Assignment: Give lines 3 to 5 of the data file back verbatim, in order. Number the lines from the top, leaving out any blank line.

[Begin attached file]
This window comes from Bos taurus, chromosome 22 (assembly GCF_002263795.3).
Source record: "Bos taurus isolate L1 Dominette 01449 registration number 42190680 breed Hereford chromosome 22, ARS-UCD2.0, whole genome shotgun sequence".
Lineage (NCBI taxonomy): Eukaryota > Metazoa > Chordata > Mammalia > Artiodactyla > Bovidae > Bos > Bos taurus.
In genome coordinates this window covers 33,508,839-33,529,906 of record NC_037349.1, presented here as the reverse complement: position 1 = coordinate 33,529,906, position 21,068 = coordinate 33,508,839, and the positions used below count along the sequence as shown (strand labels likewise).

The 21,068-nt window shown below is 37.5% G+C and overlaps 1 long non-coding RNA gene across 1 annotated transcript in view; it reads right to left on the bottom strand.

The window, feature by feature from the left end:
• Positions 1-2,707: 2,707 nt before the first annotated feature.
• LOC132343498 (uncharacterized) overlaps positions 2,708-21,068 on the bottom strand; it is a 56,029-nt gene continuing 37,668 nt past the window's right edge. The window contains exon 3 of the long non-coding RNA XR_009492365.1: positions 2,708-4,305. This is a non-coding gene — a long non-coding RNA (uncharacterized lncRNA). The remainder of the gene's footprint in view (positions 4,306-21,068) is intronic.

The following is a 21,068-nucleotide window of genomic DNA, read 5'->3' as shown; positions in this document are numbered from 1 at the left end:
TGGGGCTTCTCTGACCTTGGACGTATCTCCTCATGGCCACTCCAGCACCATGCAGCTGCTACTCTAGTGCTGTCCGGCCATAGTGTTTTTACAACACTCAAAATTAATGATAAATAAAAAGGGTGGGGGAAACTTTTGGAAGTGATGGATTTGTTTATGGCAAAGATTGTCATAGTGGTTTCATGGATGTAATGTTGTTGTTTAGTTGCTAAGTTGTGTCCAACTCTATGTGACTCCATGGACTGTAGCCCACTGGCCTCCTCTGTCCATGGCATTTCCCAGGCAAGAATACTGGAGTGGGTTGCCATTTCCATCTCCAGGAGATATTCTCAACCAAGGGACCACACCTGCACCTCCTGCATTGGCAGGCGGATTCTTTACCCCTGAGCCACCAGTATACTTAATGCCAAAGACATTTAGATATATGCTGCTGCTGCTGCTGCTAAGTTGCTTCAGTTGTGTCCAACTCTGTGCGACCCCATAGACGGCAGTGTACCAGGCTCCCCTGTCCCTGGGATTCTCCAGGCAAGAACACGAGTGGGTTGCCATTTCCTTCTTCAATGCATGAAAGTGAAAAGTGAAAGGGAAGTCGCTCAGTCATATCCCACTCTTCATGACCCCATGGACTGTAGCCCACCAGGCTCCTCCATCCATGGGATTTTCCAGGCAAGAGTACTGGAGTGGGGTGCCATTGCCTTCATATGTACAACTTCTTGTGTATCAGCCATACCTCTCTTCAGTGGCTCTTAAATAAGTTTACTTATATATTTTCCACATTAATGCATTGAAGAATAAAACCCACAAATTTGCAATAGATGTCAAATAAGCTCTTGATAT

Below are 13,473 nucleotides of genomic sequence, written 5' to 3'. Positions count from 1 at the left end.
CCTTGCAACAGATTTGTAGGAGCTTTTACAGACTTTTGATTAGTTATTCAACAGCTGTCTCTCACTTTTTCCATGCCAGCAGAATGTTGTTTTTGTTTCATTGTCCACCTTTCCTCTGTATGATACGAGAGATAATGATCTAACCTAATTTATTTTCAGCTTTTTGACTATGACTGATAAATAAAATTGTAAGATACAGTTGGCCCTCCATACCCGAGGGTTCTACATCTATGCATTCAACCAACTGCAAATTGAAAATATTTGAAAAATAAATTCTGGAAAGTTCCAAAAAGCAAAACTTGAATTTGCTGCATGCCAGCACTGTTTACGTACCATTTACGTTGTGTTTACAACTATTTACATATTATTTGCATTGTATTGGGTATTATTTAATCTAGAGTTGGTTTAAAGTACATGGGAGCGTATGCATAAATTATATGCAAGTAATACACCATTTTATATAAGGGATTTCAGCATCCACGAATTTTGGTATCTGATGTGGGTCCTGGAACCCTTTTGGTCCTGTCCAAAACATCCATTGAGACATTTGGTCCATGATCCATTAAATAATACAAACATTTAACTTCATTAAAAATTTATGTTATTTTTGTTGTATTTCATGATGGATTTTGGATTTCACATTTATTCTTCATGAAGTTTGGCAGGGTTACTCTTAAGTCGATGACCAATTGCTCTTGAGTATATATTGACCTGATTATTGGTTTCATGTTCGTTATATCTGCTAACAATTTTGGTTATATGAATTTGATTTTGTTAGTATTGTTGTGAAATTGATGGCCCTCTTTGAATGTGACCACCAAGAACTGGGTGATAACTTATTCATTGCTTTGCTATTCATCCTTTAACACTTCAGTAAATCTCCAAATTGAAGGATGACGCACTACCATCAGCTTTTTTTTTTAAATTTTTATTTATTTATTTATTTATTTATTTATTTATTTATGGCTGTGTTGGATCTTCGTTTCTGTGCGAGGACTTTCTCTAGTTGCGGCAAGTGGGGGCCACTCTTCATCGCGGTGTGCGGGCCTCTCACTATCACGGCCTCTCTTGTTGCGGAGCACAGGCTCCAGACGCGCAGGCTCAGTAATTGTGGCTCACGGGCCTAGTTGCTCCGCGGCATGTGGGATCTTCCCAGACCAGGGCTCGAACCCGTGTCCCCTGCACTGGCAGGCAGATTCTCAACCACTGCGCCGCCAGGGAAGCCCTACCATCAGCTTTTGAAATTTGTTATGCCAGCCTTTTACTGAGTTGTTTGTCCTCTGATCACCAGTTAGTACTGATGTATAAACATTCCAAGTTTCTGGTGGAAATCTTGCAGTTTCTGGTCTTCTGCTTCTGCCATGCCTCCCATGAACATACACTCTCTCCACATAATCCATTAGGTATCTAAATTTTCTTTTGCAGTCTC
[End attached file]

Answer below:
Lineage (NCBI taxonomy): Eukaryota > Metazoa > Chordata > Mammalia > Artiodactyla > Bovidae > Bos > Bos taurus.
In genome coordinates this window covers 33,508,839-33,529,906 of record NC_037349.1, presented here as the reverse complement: position 1 = coordinate 33,529,906, position 21,068 = coordinate 33,508,839, and the positions used below count along the sequence as shown (strand labels likewise).

The 21,068-nt window shown below is 37.5% G+C and overlaps 1 long non-coding RNA gene across 1 annotated transcript in view; it reads right to left on the bottom strand.